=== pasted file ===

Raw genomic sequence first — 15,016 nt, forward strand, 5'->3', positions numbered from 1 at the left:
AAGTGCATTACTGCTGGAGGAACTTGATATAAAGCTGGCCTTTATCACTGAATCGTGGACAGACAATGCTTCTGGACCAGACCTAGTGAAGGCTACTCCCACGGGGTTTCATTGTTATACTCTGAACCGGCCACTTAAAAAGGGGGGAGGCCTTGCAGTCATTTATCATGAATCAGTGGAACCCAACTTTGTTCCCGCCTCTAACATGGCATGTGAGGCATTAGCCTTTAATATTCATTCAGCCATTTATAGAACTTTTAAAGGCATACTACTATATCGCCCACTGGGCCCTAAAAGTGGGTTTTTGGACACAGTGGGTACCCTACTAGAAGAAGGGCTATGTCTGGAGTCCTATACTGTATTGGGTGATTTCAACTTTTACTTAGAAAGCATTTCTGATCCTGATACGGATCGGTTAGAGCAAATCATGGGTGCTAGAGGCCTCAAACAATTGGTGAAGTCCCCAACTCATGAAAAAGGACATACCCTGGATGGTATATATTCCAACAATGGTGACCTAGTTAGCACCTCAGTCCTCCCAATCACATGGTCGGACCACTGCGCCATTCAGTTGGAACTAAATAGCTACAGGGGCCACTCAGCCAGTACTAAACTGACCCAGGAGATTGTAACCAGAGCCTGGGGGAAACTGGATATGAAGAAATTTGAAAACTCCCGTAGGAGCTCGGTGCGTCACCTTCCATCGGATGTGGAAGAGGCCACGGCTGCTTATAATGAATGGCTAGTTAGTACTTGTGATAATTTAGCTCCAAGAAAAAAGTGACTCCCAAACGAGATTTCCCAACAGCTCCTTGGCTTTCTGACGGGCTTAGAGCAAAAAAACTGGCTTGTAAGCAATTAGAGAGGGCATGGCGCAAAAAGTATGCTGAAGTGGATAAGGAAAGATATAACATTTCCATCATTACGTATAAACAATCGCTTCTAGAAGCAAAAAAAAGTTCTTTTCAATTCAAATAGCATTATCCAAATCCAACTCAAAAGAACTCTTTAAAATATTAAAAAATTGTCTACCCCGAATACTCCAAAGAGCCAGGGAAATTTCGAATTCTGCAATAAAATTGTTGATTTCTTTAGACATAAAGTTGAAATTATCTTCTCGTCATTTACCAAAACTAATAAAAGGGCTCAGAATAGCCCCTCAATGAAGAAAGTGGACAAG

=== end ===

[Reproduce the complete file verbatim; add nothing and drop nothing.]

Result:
Raw genomic sequence first — 15,016 nt, forward strand, 5'->3', positions numbered from 1 at the left:
AAGTGCATTACTGCTGGAGGAACTTGATATAAAGCTGGCCTTTATCACTGAATCGTGGACAGACAATGCTTCTGGACCAGACCTAGTGAAGGCTACTCCCACGGGGTTTCATTGTTATACTCTGAACCGGCCACTTAAAAAGGGGGGAGGCCTTGCAGTCATTTATCATGAATCAGTGGAACCCAACTTTGTTCCCGCCTCTAACATGGCATGTGAGGCATTAGCCTTTAATATTCATTCAGCCATTTATAGAACTTTTAAAGGCATACTACTATATCGCCCACTGGGCCCTAAAAGTGGGTTTTTGGACACAGTGGGTACCCTACTAGAAGAAGGGCTATGTCTGGAGTCCTATACTGTATTGGGTGATTTCAACTTTTACTTAGAAAGCATTTCTGATCCTGATACGGATCGGTTAGAGCAAATCATGGGTGCTAGAGGCCTCAAACAATTGGTGAAGTCCCCAACTCATGAAAAAGGACATACCCTGGATGGTATATATTCCAACAATGGTGACCTAGTTAGCACCTCAGTCCTCCCAATCACATGGTCGGACCACTGCGCCATTCAGTTGGAACTAAATAGCTACAGGGGCCACTCAGCCAGTACTAAACTGACCCAGGAGATTGTAACCAGAGCCTGGGGGAAACTGGATATGAAGAAATTTGAAAACTCCCGTAGGAGCTCGGTGCGTCACCTTCCATCGGATGTGGAAGAGGCCACGGCTGCTTATAATGAATGGCTAGTTAGTACTTGTGATAATTTAGCTCCAAGAAAAAAGTGACTCCCAAACGAGATTTCCCAACAGCTCCTTGGCTTTCTGACGGGCTTAGAGCAAAAAAACTGGCTTGTAAGCAATTAGAGAGGGCATGGCGCAAAAAGTATGCTGAAGTGGATAAGGAAAGATATAACATTTCCATCATTACGTATAAACAATCGCTTCTAGAAGCAAAAAAAAGTTCTTTTCAATTCAAATAGCATTATCCAAATCCAACTCAAAAGAACTCTTTAAAATATTAAAAAATTGTCTACCCCGAATACTCCAAAGAGCCAGGGAAATTTCGAATTCTGCAATAAAATTGTTGATTTCTTTAGACATAAAGTTGAAATTATCTTCTCGTCATTTACCAAAACTAATAAAAGGGCTCAGAATAGCCCCTCAATGAAGAAAGTGGACAAG